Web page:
A recent study by Grodstein et al. (29) contained reassuring findings about the use of HRT and breast cancer risk. Current HRT users were less likely to die of breast cancer (relative risk = 0.8) and statistically less likely to die of cardiovascular disease (relative risk = 0.5) (Table 3). With 10 or more years of HRT use, risk of death was significantly less than that of never users (Table 4). When HRT use was discontinued, risk of death increased (Table 5).

  Table 3. Current* HRT Use and Risk of Death

 Cause of death    Number     Risk+ 
 All     2,051     0.6# 
 CHD     289     0.5# 
 Stroke   91     0.7 
 All cancer     1,103    0.7# 
 Breast cancer     246     0.8 

*No effects found in past users compared to never users
+Compared to never users
Grodstein et al. 1997

  Table 4. Duration of HRT Use and Risk of Death

 Years of Use *     Number     Risk+ 
 Less than 5    215     0.6# 
 5-9     163     0.6#  
 10+     181    0.8# 

*Current users
+Compared to never users
Grodstein et al. 1997

Strangely, the study itself and various reports on the study failed to make these reassuring findings clear. Instead, the study pointed to an increase in death rate among longer-term HRT users-an increase from 0.6 to 0.8. With only 163 women with breast cancer in one group and 181 in another, the difference between a relative risk of 0.6 and 0.8 may well be due to chance fluctuations. Even if chance were excluded, long-term HRT users still have a risk of death that is less than that of nonusers (see Table 4).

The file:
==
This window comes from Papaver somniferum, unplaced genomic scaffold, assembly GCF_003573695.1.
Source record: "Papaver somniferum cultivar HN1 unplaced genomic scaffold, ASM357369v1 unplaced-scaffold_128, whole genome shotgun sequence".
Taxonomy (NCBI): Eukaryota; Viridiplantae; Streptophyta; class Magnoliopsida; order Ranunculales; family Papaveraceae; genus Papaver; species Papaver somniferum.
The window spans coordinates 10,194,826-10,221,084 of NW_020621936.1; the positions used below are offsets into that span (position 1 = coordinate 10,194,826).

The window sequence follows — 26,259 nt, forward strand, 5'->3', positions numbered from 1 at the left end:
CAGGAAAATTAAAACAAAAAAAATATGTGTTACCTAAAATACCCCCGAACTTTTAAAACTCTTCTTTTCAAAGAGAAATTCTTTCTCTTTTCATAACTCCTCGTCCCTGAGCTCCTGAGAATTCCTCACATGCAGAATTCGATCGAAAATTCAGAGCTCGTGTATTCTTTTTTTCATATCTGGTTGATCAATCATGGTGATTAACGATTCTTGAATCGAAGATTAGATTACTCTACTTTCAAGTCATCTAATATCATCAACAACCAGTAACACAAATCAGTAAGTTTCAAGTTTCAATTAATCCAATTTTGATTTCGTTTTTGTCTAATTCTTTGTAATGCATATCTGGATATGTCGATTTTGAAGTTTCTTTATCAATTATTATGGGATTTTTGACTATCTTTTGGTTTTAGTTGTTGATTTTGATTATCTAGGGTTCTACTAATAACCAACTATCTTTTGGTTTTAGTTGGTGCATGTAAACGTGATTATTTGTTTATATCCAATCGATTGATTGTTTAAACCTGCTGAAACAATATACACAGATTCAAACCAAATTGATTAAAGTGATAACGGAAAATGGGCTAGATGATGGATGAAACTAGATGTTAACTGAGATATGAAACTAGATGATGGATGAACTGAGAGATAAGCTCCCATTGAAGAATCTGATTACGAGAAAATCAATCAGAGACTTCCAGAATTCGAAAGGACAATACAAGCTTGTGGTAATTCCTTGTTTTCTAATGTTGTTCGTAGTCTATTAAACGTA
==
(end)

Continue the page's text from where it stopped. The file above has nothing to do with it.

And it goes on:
Grodstein et al. (30) cite a previous study that found '' 43% increase in death due to breast cancer,'' and appear to conclude that the 0.6-0.8 change in the death rate in the 1997 study among longer-term users of HRT is due to breast cancer. Inspection of the earlier study reveals that the 1.43 relative risk to current users was barely statistically significant, with a wider confidence interval than other subgroups, suggesting a smaller sample size that is more subject to random fluctuation. This relative risk was not adjusted for age or seven additional variables used in reporting other risks in the same study, casting further doubt on its validity. Finally, in this study, no increase in breast cancer death rates to past HRT users was present, a finding that is in agreement with at least four other studies that also find no increase in breast cancer death rates among HRT users (26,31-33). In summary, most studies find that HRT use is not associated with a statistically significant or clinically relevant increase in risk of death due to breast cancer or to an increased incidence of this disease.

  Table 5. Years Since Last Use of HRT and Risk of Death

  Years since last use   Number     Risk*  
  Less than 3     173   0.6+ 
  3-4.9     115   0.8+ 
  5 or more     618     1.2+ 
*Compared to never users
Grodstein et al. 1997